Manchester Centre for Gothic Studies
The past decade has witnessed an explosion of popular and academic interest in the Gothic mode as it manifests itself across a range of literary, filmic, televisual and popular cultural texts.
The mission of the Manchester Centre for Gothic Studies is to promote the study of the Gothic both nationally and internationally, and to work across age ranges and levels of study, from sixth form to PhD and beyond.
To do this, researchers at the Centre have run conferences and symposia, Sixth Form Gothic Study Days, creative writing workshops and Continuing Professional Development courses that are of particular interest to those who teach the Gothic, or those who simply wish to take a university-level course for personal enrichment.
Moreover, the Centre has run seven Gothic Manchester Festivals and multiple Gothic networking days, as well as numerous public research lectures and seminars, often in collaboration with its extensive network of partners and stakeholders across Greater Manchester. This has helped the Centre not only to showcase its research but also to bring theoretically and historically informed understandings of Gothic culture to a wider non-specialist audience. In 2018, the Centre hosted the 14th conference of the International Gothic Association, the most significant gathering of Gothic academics in the world.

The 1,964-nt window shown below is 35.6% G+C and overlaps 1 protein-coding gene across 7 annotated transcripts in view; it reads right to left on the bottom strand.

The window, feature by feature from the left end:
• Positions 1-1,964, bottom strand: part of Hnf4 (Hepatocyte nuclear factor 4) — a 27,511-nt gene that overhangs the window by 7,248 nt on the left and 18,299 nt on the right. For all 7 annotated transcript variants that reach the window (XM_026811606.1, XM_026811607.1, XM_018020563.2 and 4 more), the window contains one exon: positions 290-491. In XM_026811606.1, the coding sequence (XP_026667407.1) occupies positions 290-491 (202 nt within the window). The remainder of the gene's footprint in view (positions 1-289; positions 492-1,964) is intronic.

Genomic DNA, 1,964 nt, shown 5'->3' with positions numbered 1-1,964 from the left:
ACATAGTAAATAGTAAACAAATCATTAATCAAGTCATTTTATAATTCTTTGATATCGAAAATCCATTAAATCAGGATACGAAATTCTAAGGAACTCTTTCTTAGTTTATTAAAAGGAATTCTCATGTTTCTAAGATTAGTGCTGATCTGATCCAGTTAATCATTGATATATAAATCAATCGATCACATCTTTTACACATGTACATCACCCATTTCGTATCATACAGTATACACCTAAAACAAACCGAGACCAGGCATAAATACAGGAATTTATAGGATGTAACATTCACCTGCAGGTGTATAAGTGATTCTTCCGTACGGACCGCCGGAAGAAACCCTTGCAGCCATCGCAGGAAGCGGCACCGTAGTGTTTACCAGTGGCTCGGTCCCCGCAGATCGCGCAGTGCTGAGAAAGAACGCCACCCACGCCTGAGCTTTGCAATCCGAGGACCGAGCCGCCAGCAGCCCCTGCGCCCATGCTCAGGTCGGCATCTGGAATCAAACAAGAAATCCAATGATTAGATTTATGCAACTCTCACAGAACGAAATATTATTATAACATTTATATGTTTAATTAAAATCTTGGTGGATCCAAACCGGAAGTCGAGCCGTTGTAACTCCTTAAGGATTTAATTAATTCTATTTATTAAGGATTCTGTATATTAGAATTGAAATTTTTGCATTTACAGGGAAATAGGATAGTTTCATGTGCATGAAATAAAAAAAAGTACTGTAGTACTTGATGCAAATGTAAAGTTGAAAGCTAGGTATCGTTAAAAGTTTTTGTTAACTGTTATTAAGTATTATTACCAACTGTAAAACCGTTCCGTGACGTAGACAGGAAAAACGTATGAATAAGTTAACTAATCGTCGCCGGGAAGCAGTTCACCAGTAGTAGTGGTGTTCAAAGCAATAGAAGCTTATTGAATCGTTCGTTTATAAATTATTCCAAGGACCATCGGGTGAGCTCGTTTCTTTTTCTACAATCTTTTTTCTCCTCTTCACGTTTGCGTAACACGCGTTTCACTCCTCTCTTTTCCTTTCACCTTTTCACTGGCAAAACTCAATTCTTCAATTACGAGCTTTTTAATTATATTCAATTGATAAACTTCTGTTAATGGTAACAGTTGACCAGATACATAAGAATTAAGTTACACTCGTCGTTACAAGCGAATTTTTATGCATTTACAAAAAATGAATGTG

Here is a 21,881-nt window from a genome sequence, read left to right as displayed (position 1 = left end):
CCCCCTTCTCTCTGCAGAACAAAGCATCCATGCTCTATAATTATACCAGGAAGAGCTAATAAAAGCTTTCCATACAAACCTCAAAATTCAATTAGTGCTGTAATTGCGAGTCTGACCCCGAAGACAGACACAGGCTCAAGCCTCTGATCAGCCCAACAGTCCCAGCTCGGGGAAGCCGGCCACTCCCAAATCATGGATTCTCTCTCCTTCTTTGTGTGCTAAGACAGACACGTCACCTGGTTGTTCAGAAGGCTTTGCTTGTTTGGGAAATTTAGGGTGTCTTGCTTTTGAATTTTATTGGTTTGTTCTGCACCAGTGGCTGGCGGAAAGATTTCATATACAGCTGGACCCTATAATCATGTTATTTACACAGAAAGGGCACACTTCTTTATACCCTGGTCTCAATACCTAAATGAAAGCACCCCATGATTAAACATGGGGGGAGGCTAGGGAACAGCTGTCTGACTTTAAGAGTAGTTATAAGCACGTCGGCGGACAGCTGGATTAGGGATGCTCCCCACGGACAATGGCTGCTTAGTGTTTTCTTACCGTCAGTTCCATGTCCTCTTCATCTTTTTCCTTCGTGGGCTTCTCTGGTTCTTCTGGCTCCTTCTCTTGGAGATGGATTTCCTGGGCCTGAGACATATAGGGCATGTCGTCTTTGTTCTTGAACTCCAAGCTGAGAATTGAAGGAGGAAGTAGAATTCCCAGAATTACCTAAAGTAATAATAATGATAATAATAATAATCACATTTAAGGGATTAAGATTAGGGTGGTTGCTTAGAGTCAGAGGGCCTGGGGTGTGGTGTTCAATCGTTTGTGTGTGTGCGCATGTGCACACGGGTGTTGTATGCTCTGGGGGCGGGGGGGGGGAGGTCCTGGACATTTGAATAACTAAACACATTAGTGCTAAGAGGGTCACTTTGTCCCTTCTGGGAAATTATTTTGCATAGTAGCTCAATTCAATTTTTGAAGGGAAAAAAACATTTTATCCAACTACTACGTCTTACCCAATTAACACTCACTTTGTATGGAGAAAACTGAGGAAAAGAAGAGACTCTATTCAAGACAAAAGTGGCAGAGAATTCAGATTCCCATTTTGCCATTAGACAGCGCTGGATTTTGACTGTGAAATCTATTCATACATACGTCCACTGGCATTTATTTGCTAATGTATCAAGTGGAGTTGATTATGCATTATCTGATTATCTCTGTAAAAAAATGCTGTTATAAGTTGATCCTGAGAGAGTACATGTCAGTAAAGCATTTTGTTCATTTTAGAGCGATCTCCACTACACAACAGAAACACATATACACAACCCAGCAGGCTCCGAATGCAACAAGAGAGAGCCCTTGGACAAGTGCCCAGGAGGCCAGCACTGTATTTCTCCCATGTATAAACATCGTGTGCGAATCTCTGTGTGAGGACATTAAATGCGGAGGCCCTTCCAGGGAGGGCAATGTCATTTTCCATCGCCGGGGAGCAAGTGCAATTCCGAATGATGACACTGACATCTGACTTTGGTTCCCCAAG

The Centre co-founded the HEIST award-winning initiative Haunt Manchester, a website and network of 200 partners that aims to curate, celebrate and reflect critically on Greater Manchester's Gothic cultural offerings, from music and nightlife to architecture and fine art. Haunt has been instrumental in turning the city into a Gothic destination of sorts.
Through the Centre’s collaborations with cultural institutions such as the John Rylands Library, HOME Cinema, Grimmfest Festival, Ordsall Hall, Manchester City Art Gallery, Manchester Walks and the International Anthony Burgess Centre, members have actively encouraged the production of Gothic culture across Greater Manchester. In addition, Centre members have also collaborated fruitfully with national organisations such as the British Library, the British Film Institute, the BBC and the Sophie Lancaster foundation.
The Manchester Centre for Gothic Studies runs the Gothic pathway of the MA English Studies, and an annual initiatives such as the Gothic reading group or the Postgraduate Gothic Study Day, merely two of many opportunities designed to foster connections between staff, MA students, Postgraduate researchers and the general public.
No, this infrastructure does not provide funding.
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Manchester Metropolitan University
All Saints Building